'Damning assessment': Govt ignored internal logging advice
LEAKED documents have revealed the Berejiklian Government ignored advice from its environment officers in approving new logging laws, including warnings about reduced koala protection.
Ahead of the NSW Government signing-off on proposed 20-year extensions to controversial Regional Forest Agreements, documents obtained under freedom of information laws show deep concerns within the Office of Environment and Heritage (OEH) about the impact of the new laws on protected old-growth, rainforest and koalas.
One OEH concern was the effect on the state's Comprehensive, Adequate and Representative (CAR) reserve system set aside in 1999 to protect old-growth forest considered to have high conservation value.
The proposed changes to the rules, which are called draft Integrated Forestry Operations Approval (IFOA), are "expected to significantly compromise the CAR reserve system over time", the OEH said in their submission, acquired by the North East Forest Alliance.
The submission said many of the Expert Fauna Panel's recommendations for threatened species need to be revisited and the National Parks Association (NPA) and NEFA are calling for the government to scrap the new laws and chart an exit out of native forest logging.
"The documents show that a keystone of Premier Berejiklian's draconian changes to the logging rules for public forests is that some 58,600 ha of High Conservation Value Oldgrowth and 50,600 ha of rainforest in north-east NSW may be made available for logging", Dailan Pugh of the North East Forest Alliance said.
"These forests were protected over 20 years ago as part of NSW's reserve system because they are the best and most intact forest remnants left on state forests. As logging intensity has increased around them their environmental importance has escalated."
Dr Oisín Sweeney, Senior Ecologist with the National Parks Association of NSW (NPA) said it was "no wonder the public is sick of native forest logging and that it has lost its social license".
"Here we have clear warnings from OEH that more koalas will die and more koala habitat will be lost. Yet the government's determined to plough on regardless," he said.
"It's past time the federal government intervened to stop NSW knowingly driving koalas further towards extinction."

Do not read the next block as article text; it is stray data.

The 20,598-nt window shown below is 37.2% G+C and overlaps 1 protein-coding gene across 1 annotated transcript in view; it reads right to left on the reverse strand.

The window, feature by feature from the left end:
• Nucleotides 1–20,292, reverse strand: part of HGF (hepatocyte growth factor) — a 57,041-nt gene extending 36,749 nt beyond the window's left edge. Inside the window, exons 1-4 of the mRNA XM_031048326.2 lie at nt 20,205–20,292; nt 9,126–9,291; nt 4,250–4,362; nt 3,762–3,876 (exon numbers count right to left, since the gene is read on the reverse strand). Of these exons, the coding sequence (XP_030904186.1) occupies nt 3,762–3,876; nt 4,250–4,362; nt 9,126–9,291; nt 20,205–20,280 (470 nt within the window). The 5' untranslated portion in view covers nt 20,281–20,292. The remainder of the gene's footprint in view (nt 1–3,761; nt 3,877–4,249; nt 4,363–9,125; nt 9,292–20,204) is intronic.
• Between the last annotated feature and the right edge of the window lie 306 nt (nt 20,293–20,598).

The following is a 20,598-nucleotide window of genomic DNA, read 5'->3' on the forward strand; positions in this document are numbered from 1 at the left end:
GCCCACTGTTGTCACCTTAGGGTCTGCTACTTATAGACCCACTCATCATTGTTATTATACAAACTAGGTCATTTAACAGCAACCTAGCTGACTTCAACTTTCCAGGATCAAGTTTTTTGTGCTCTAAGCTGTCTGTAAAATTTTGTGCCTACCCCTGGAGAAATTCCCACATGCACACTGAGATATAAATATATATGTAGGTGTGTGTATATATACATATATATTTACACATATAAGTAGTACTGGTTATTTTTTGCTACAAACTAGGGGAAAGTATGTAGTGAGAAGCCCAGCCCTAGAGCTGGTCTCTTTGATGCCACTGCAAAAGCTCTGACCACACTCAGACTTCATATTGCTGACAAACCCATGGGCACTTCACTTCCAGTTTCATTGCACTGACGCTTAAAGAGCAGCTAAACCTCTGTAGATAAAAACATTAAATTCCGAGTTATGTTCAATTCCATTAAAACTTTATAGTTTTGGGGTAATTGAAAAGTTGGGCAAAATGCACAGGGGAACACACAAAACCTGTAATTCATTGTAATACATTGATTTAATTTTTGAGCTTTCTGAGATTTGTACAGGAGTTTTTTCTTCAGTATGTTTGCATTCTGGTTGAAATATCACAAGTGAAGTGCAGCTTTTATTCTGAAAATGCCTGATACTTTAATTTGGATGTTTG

The OEH submission further revealed an apparent a reduction in protections offered to koalas under the Draft Coastal IFOA and they found the scientific basis for proposed tree retention rates in the Draft Coastal IFOA unclear - with rates less than half those originally proposed by the Expert Fauna Panel.
"In our experience, the proposed minimum tree retention size of 20cm dbh will be inadequate to support koala populations and should be increased to a minimum of 30cm dbh," the submission said.
"Koalas require large areas of connected habitat for long‐term viability. The increased logging intensity proposed under the draft Coastal IFOA is expected to impact koalas through diminished feed and shelter tree resources. Animals will need to spend more time traversing the ground as they move between suitable trees that remain, which is likely to increase koala mortality."
"Koala numbers are plummeting in NSW," Wilderness Society National Director Lyndon Schneiders said.
"They fell an estimated 33 per cent from 31,400 to 21,000 in the two decades from 1990-2010, and their numbers are continuing to decline in most parts of the state.
"These ads are shocking but not as shocking as the truth about deforestation and the death of koalas across NSW,"
"Deforestation rates have escalated in NSW and Eastern Australia is now a global deforestation hotspot. We need new laws to turn this around.
"We want people to understand that koalas face extinction unless we stop destroying their homes, which means ending deforestation and the bulldozing of habitat."
Environment Minister Gabrielle Upton said the Coastal IFOA replaces 20-year-old, ineffective and out-of-date approvals, that were difficult to enforce.
"It secures the future for sustainable forestry operations with increased environmental protections plus penalties for compliance breaches," Minister Upton said.
"Koala protections apply to double the area they used to in northern NSW. The NSW Government carefully considered all feedback received on the draft Coastal IFOA and made several improvements in response.
"The Government is investing in a detailed monitoring program which will ensure the IFOA is meeting its objectives to maintain environmental values."
The new rules mean:
- For the first time areas will be set aside in every forestry operation to protect plants and animals
- There are now twice as many areas where koala protections apply in northern NSW
- All giant trees are protected for the first time including, black butt and alpine ash trees with a diameter of 160 cm or more at stump height, and all other trees with a diameter of 140 cm diameter or more at stump height
- On-the-spot fines for breaches increase from $1100 to $15,000 and maximum penalties are up from $110,000 to $2 million
- An intentional breach that causes significant environmental harm can now lead to a penalty as high as $5 million.